Apple Taps NSA Alumnus As Global Security Chief
Geekonomics author David Rice is the latest in a string of high-profile security hires for the company.
Apple has selected security expert David Rice to be its new global head of security, according to news reports.
More Hardware Insights
- The Critical Importance of High Performance Data Integration for Big Data Analytics
- Technology Economics with Linux Consolidation
- Top 10 Considerations for Getting Started with Virtualization
- Don't Get Stuck on your Virtualization Journey: Where to Focus Next
Apple has yet to confirm or deny its hiring of Rice. But according to All Things Digital's Arik Hesseldahl, unnamed sources said that Rice is "expected to start at Apple in March."
Rice is currently the executive director of the Monterey Group, a strategic consulting firm, as well as a senior research fellow at the U.S. Cyber Consequences Unit, an independent research institute. He's also served as a global network vulnerability analyst for the National Security Agency and as a "cryptologic officer" for the Navy. He graduated from the U.S. Naval Academy in 1994 and went on to earn a master's in information warfare and systems engineering from the Naval Postgraduate School.
Rice is perhaps best known for his 2007 book Geekonomics: The Cost of Insecure Software. With software bugs costing the U.S. economy $180 billion per year, in the book he proposed a novel solution for increasing software security: holding companies accountable for their bugs in a manner akin to taxing polluters.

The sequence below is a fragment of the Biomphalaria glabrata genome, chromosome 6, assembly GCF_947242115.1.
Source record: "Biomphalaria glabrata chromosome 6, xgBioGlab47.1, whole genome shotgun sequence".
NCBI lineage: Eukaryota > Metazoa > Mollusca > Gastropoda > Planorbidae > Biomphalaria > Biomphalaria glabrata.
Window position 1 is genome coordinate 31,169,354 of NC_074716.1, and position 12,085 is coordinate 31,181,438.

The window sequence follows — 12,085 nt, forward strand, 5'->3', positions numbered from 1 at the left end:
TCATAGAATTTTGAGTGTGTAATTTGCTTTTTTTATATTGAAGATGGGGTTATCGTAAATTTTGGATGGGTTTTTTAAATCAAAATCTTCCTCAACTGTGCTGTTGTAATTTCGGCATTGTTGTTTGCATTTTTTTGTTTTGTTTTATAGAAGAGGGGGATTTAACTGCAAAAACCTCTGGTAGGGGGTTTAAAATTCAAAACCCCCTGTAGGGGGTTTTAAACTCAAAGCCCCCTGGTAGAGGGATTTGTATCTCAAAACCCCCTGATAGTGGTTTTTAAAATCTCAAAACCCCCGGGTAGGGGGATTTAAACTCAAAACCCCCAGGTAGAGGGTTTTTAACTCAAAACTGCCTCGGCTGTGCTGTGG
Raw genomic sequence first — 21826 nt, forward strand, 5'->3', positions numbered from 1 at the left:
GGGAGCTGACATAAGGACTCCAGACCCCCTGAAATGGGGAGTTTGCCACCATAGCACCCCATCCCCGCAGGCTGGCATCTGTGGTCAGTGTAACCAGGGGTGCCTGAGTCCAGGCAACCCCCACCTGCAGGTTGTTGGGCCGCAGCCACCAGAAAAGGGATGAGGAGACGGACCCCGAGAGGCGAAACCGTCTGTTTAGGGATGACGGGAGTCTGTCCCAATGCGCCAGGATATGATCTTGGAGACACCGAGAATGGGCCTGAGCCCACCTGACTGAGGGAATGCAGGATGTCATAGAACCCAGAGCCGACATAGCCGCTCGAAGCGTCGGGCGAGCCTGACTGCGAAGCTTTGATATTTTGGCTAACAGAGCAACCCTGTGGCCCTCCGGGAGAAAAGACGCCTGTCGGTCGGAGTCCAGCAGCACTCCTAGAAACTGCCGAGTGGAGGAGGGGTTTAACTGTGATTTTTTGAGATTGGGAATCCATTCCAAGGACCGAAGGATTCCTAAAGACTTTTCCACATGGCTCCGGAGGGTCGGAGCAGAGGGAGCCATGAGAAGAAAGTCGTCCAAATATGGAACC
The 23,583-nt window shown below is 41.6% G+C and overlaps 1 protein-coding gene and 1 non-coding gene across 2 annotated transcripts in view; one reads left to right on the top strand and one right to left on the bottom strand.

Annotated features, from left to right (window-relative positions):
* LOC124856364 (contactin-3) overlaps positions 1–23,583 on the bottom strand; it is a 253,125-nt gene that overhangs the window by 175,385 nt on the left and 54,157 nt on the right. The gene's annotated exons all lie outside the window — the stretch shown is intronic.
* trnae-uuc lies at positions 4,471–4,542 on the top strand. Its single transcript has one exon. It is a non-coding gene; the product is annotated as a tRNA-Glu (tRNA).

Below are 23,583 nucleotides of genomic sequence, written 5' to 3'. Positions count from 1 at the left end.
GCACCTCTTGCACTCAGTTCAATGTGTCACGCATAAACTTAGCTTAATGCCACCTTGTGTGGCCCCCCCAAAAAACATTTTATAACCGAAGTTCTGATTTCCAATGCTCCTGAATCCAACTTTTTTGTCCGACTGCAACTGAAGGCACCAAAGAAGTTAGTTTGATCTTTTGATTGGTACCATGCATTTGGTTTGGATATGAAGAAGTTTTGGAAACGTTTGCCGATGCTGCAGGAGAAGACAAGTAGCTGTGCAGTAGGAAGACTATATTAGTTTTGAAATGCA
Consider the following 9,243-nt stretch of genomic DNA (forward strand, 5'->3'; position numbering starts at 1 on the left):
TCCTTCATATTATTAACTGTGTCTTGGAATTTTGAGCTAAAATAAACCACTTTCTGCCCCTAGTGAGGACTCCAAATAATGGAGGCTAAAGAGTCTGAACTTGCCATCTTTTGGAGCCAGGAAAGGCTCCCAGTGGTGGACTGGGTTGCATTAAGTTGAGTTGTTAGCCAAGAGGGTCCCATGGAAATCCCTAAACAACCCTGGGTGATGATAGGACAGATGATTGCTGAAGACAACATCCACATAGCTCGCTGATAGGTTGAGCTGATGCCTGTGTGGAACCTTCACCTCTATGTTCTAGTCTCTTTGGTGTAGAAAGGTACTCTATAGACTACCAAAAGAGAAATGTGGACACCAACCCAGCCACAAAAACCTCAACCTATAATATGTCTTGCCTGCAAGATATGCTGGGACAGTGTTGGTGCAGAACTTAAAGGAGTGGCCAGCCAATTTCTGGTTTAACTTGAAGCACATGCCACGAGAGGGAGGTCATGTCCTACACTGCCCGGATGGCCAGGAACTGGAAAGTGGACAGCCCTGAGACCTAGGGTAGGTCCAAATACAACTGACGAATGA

"My argument is that manufacturers really don't have the right incentives to do the testing necessary to create secure software," Rice told Forbes in 2008.
Rice is the latest in a string of high-profile security hires at Apple. In early 2010, Apple hired the former security lead for Mozilla, Mwende Window Snyder, to be its security and privacy product manager. Meanwhile in May 2009, Apple hired security expert Ivan Krstic, former director of security architecture for the One Laptop Per Child project, reportedly to bolster the security of its Mac OS X operating system.
Cutting-edge attacks like Stuxnet and Zeus will be the everyday exploits of the future. Here's what you need to know. That and more--including five best practices to improve the budgeting process for security spending--in the debut all-digital issue of Dark Reading. Download the issue now (free registration required).